Another thing you want to do is actually go to the conferences and meet these people in person, meet the people who have already spoken there or who are speaking there, and meet the people who work there as well and just introduce yourself. I mean, you don't want to go there and be like, “Hey, my name is Pat Flynn and I think I should speak next year.” You don't want to do that. You want to just make real genuine connections. A lot of times, there are these mixers and networking events where these people show up, and you want to introduce yourself and get them interested in who you are.
And then, that's when you can sort of share that you have this wanting to become a speaker. Or maybe you share other speaking gigs that you've done and you share that you're open for more speaking gigs down the road if that conference is looking for more speakers. So that's a great way to make that introduction, is in person. A lot of people don't even think about that route. And another thing you could do is you can create your own speaking gigs. You want more speaking gigs? Create your own.
So you can hold your own event. It doesn't even have to be that big. It could be in your own hometown. Again, you could even do it for free. You can put it up on Craigslist, you can go to Meetup.com and set up these Meet-ups where you can go and speak in front of a crowd and just get your foot in the water and just better your craft. You can test things and you can work on your own material and you can have other people. You can, of course, make great connections with these people in your area who might share the same values and interests as you.
And you might be able to grow that into a bigger speaking gig or turn that into something that you could record and turn into an application later or put on your speaker page later as well. I mean, those count. If you speak in front of an audience, no matter if you've created that audience yourself or not, that counts. And so, that is something that you could put on your “speaker resume” or into your sort of arsenal of things you can mention when you are trying to get these other speaking gigs.
Another thing that I sort of briefly talked about that you want to make sure you do, is make connections with people who are already sort of on the speaking line or who are doing a lot of speaking already. That's how I've actually gotten connections into a lot of other conferences, was actually making friends or being friends with people who've been speaking a lot. And so, I make connections with these friends and they sit and chat with the directors. And a lot of times, these directors will ask, “Okay, well, who do you know is also a great speaker?”
And of course, if you come to mind, you're going to be mentioned and you might get an email down the road where you can then apply or you'll just be invited to a conference. So make connections with other speakers. And lastly, you want to make sure you have a great speaking page on your website. And I've been fortunate enough to been asked to do speaking before I had this. But this is something that I'm working on right now. I'm actually in the middle of creating a speaker page on my website where I can sort of highlight the talks that I've done, testimonials from people who are in the audience, and testimonials from conference directors as well, and also include a high-quality sort of teaser video, and also a way to contact me as well.
That's a lot of . . . for some reason, a lot of people don't make it easy for people on their speaker pages, where they're sharing a little bit about themselves, to contact them. Make a big giant button there that says, “Hey, if you're interested in me, contact me. We'll talk and we can figure out what sort of presentation is good for you and your audience and all, and I'll help you out.” So those six things, really quick. Just to recap. Find the conferences you want to speak at and look for a speaker application on those websites.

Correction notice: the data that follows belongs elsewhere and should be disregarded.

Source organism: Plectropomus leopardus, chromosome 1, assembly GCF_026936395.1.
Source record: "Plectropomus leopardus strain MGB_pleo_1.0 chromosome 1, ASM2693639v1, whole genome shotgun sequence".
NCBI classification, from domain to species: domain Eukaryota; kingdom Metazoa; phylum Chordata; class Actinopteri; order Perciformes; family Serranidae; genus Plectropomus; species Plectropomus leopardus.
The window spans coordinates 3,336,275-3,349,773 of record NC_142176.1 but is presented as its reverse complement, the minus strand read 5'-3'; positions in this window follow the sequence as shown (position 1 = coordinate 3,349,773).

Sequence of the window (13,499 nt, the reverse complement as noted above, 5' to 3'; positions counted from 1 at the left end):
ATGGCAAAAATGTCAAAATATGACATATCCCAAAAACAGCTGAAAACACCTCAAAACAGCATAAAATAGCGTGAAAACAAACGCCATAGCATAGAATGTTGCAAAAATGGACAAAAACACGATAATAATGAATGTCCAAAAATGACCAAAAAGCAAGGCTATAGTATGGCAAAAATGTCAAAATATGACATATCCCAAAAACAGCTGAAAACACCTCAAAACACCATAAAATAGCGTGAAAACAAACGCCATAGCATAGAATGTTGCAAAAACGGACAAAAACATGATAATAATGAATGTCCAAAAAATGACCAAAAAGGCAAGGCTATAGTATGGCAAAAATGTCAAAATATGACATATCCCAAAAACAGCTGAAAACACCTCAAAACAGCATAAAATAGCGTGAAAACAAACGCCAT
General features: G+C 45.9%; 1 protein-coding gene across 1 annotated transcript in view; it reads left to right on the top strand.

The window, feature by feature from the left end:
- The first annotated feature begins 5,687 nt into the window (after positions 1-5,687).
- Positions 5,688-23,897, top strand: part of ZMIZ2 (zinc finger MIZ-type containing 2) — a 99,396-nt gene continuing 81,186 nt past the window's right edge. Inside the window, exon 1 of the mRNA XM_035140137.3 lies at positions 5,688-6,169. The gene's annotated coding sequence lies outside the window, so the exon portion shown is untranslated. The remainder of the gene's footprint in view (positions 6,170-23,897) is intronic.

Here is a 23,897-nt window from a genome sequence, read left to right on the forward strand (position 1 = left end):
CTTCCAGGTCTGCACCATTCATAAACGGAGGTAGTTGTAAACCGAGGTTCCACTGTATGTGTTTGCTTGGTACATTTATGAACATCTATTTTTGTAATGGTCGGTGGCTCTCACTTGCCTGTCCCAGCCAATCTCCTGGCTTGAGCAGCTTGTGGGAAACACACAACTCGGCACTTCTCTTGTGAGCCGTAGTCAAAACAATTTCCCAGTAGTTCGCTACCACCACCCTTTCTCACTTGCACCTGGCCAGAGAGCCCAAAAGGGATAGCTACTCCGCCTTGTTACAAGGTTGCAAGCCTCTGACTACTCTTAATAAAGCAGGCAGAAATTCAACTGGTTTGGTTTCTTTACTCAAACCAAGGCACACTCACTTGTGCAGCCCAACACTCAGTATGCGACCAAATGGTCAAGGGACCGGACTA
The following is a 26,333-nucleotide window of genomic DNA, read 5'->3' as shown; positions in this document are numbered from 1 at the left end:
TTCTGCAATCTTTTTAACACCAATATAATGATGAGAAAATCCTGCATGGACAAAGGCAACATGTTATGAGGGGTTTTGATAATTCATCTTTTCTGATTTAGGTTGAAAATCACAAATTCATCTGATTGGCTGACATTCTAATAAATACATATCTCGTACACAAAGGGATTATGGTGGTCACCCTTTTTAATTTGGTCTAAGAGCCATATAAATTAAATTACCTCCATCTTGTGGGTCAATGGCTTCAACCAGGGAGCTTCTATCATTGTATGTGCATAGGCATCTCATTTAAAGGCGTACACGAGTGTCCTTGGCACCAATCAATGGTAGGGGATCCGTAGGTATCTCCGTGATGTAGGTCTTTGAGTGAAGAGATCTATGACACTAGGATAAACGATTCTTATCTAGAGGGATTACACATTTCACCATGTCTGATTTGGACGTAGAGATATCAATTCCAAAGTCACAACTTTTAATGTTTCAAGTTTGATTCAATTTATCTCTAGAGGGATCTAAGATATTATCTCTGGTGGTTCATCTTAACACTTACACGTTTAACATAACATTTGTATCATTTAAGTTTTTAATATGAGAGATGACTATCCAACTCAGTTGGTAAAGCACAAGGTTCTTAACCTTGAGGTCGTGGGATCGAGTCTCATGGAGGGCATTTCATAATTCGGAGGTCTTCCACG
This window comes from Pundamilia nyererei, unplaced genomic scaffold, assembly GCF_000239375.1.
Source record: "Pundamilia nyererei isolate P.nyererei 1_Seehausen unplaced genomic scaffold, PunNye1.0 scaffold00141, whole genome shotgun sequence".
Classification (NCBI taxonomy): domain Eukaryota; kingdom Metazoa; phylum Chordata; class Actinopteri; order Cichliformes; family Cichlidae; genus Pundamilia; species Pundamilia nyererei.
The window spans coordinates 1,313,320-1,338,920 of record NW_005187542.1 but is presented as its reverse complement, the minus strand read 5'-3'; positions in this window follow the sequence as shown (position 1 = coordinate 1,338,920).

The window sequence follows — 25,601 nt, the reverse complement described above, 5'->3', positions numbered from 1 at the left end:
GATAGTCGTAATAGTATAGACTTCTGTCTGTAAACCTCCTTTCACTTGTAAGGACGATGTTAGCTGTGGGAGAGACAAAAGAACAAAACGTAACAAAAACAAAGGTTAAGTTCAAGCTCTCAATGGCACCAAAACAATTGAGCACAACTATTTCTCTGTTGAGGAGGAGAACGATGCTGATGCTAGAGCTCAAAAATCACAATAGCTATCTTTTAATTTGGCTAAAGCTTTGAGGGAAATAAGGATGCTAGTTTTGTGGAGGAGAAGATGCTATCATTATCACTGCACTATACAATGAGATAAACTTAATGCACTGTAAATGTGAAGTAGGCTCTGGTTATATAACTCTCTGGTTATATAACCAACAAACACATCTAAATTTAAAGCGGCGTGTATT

If they don't have them, contact the director. Preferably, make a connection through someone that you already have. Number three, go to these conferences in person and meet the people who speak there, and also meet the people who put on these conferences so you can get to know them and develop a real relationship with them that could turn into a speaking gig down the road. Number four, create your own speaking gigs.
Meetup.com. Just setting stuff up on Craigslist or doing Meet-ups in whatever area that you may be traveling to. Set up your own things. Might cost a little bit of money to rent out a restaurant or whatever or a conference room at a co-working space. But do that. It's going to help you get that experience. Number five, make connections with other speakers. And number six, make that speaker page on your website. Put a high-quality teaser video on it and make sure there's an easy way to contact you so you can talk to those people who are interested in possibly hiring you.
And of course, overall, you want to make sure you always bring your “A game” like I said earlier. That's how people start to talk about you, and that's what's going to give you the most cloud when it comes to finding more speaking gigs. So Alease, I hope that helps you. I hope that helps all of you listening who are interested or who are already speaking and want more gigs. I hope that's helpful. Thank you so much, Alease, for that question. I will send you an AskPat t-shirt for having your question featured here on AskPat.
And if you have a question, if you're listening and you have a question about entrepreneurship, blogging, podcasting, startups, online business, internet marketing, whatever you have a question about, head on over to AskPat.com. You can ask your question for free there. If your question gets featured here on the show, I will send you an AskPat t-shirt. Thank you so much for your time today and I'll see you in the next episode.
Thanks again for listening to AskPat. This was episode 7. And if you aren't following me on Facebook yet, I would love to see you there. Head on over to Facebook.com/SmartPassiveIncome and join the community of over 53,000 other fans. It's awesome, I love it. I love all you guys who are on there already.
And of course, I want to end today's episode with a quote and this quote has to do with public speaking. And it's a quote from Somers White and that quote is, “Ninety percent of how well the talk will go is determined before the speaker steps on the platform.” So keep that in mind. That's why I put so much time and preparation into stuff that goes on before I get on stage and I hope you will too. Thank you again, and I'll see you in the next episode.